What You Need to Know About Hunting Muzzleloaders

What You Need to Know About Hunting Muzzleloaders

If you love to hunt, get a muzzleloader. Many states offer extended muzzleloader hunting seasons that provide low-competition opportunities to enjoy the woods without the crowds.

Before you start comparing the performance and price of new muzzleloaders, check your state’s regulations on muzzleloading hunting.  The legal requirements of each state are different and some are so stringent that they might choose your new muzzleloader for you.

Some states have special Flintlock-only seasons which restrict hunters to the most primitive of muzzleloaders.  Other states don’t allow scopes on muzzleloaders, while some have minimum caliber requirements. There are even restrictions on which type of bullets and powder you can use. It’s essential that you carefully study your state’s hunting regulations before diving into the world of black powder.

This hunter, Dan Doty, killed a great-tasting whitetail buck with his muzzle loader on public land in North Dakota.

When you do begin shopping for a muzzleloader, be prepared to spend $300-$500 for a quality, mid-priced rifle.  Since you will end up cleaning a muzzleloader often—in fact, Black powder is still used by many hunters, but black-powder substitutes like Hogdon Triple-7 make for easier cleaning.  28” barrels are fairly common – these are long, heavy, and quite accurate. The .50 caliber is the most common muzzleloading rifle, and it is accepted in all states. Bullet and accessories for .50 caliber rifles are widely available.

Because some states allow scoped muzzleloaders and others do not, it’s handy to have a rifle with a rail that can accept both open sights and a scope.  A muzzleloader does not need too powerful a scope, due to the limited shooting range.  A 150-yard shot is considered long by many muzzleloader hunters. A fixed 4-power scope works great.  Many of the current muzzleloaders on the market come with open sights fitted with fiber optic wires that increase your ability to shoot in low-light conditions. These are great at closer ranges, but they can begin to obscure your image of the target when shooting past 100 yards. For those who want to shoot at longer distances in areas that prohibit the use of scopes on muzzleloaders, try using a peep sight. Many hunters consider these to be an ideal compromise between open sights and a scope.

Common Types of Open Sights

A few common styles of open sights. When shooting with open sights, it’s best to visually “set” the target (in this case, a gray dot) on top of the sight post.

If you love to hunt, get a muzzleloader. Many states offer extended muzzleloader hunting seasons that provide low-competition opportunities to enjoy the woods without the crowds.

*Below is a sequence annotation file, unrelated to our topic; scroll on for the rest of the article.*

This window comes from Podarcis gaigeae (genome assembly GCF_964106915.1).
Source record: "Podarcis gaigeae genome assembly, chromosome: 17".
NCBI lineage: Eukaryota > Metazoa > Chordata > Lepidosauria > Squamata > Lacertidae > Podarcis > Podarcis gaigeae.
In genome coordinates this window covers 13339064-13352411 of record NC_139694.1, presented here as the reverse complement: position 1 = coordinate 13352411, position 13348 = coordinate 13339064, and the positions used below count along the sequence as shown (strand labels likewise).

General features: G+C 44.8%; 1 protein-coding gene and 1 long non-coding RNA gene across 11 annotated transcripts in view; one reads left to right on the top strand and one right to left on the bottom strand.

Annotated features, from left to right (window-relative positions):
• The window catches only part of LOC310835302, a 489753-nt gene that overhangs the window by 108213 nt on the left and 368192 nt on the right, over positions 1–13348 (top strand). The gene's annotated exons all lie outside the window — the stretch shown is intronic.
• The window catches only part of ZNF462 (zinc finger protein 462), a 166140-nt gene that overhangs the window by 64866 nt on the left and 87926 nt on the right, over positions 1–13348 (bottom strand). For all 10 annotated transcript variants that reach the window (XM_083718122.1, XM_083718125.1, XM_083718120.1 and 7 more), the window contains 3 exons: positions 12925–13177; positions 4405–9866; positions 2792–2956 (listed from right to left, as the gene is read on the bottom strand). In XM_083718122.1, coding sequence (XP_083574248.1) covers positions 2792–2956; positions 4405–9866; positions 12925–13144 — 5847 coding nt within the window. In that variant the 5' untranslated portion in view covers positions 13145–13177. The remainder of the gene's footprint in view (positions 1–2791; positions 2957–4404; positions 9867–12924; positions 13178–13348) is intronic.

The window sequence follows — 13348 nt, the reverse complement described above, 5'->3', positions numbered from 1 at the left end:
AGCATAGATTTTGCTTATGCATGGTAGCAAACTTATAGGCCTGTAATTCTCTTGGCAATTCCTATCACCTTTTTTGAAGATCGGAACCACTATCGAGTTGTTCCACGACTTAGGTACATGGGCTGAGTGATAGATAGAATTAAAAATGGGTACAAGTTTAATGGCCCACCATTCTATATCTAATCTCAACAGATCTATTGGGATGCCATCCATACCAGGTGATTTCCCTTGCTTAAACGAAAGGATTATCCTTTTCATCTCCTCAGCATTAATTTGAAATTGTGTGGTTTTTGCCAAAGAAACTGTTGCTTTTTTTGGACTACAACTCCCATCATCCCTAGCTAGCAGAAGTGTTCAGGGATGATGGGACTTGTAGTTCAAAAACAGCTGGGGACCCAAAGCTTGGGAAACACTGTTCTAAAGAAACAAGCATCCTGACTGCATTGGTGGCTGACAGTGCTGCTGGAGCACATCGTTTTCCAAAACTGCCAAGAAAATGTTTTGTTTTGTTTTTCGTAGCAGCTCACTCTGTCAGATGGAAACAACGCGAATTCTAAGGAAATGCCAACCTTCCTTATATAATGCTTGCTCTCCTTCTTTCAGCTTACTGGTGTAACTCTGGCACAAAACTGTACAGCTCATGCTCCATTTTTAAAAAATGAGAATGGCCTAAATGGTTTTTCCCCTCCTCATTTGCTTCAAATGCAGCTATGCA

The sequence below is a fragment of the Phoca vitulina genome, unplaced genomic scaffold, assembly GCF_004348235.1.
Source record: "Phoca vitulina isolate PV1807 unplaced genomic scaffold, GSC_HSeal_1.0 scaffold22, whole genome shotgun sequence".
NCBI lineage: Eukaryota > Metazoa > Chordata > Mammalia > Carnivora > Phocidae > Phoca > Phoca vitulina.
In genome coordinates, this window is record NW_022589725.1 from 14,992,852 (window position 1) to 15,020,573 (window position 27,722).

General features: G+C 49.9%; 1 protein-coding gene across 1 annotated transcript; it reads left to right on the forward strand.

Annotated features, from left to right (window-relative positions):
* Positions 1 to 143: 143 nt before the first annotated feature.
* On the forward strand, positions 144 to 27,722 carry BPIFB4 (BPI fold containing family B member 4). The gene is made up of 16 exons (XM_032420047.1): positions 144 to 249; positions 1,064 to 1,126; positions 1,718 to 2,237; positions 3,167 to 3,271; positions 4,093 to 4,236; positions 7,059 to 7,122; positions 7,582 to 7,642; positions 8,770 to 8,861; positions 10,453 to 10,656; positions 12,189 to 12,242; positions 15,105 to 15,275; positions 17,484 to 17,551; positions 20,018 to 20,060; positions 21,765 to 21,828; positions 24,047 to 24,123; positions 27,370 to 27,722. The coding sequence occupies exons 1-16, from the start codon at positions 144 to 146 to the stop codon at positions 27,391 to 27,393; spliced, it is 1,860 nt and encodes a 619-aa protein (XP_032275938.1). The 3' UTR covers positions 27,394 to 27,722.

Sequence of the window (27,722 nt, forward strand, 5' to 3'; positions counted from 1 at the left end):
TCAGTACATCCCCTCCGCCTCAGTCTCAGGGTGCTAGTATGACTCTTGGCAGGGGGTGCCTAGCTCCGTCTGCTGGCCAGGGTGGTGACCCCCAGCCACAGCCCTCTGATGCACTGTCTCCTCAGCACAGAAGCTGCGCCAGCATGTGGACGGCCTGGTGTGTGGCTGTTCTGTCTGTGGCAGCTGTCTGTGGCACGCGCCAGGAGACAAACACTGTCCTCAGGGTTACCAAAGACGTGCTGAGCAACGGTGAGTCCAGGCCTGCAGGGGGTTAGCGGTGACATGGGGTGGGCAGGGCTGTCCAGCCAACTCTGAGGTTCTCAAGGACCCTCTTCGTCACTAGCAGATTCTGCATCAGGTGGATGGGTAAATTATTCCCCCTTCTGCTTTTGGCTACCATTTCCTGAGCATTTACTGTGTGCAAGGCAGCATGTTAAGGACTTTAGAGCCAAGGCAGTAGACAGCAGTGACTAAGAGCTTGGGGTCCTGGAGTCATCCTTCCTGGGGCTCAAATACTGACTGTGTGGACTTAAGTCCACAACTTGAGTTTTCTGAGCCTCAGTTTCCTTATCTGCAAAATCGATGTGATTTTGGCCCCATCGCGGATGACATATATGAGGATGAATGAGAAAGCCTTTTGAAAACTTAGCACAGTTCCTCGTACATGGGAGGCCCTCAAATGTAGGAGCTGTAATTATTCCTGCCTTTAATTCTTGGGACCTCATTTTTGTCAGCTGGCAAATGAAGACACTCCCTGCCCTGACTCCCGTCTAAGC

Before you start comparing the performance and price of new muzzleloaders, check your state’s regulations on muzzleloading hunting.  The legal requirements of each state are different and some are so stringent that they might choose your new muzzleloader for you.

Some states have special Flintlock-only seasons which restrict hunters to the most primitive of muzzleloaders.  Other states don’t allow scopes on muzzleloaders, while some have minimum caliber requirements. There are even restrictions on which type of bullets and powder you can use. It’s essential that you carefully study your state’s hunting regulations before diving into the world of black powder.

This hunter, Dan Doty, killed a great-tasting whitetail buck with his muzzle loader on public land in North Dakota.

When you do begin shopping for a muzzleloader, be prepared to spend $300-$500 for a quality, mid-priced rifle.  Since you will end up cleaning a muzzleloader often—in fact, Black powder is still used by many hunters, but black-powder substitutes like Hogdon Triple-7 make for easier cleaning.  28” barrels are fairly common – these are long, heavy, and quite accurate. The .50 caliber is the most common muzzleloading rifle, and it is accepted in all states. Bullet and accessories for .50 caliber rifles are widely available.

Because some states allow scoped muzzleloaders and others do not, it’s handy to have a rifle with a rail that can accept both open sights and a scope.  A muzzleloader does not need too powerful a scope, due to the limited shooting range.  A 150-yard shot is considered long by many muzzleloader hunters. A fixed 4-power scope works great.  Many of the current muzzleloaders on the market come with open sights fitted with fiber optic wires that increase your ability to shoot in low-light conditions. These are great at closer ranges, but they can begin to obscure your image of the target when shooting past 100 yards. For those who want to shoot at longer distances in areas that prohibit the use of scopes on muzzleloaders, try using a peep sight. Many hunters consider these to be an ideal compromise between open sights and a scope.

Common Types of Open Sights

A few common styles of open sights. When shooting with open sights, it’s best to visually “set” the target (in this case, a gray dot) on top of the sight post.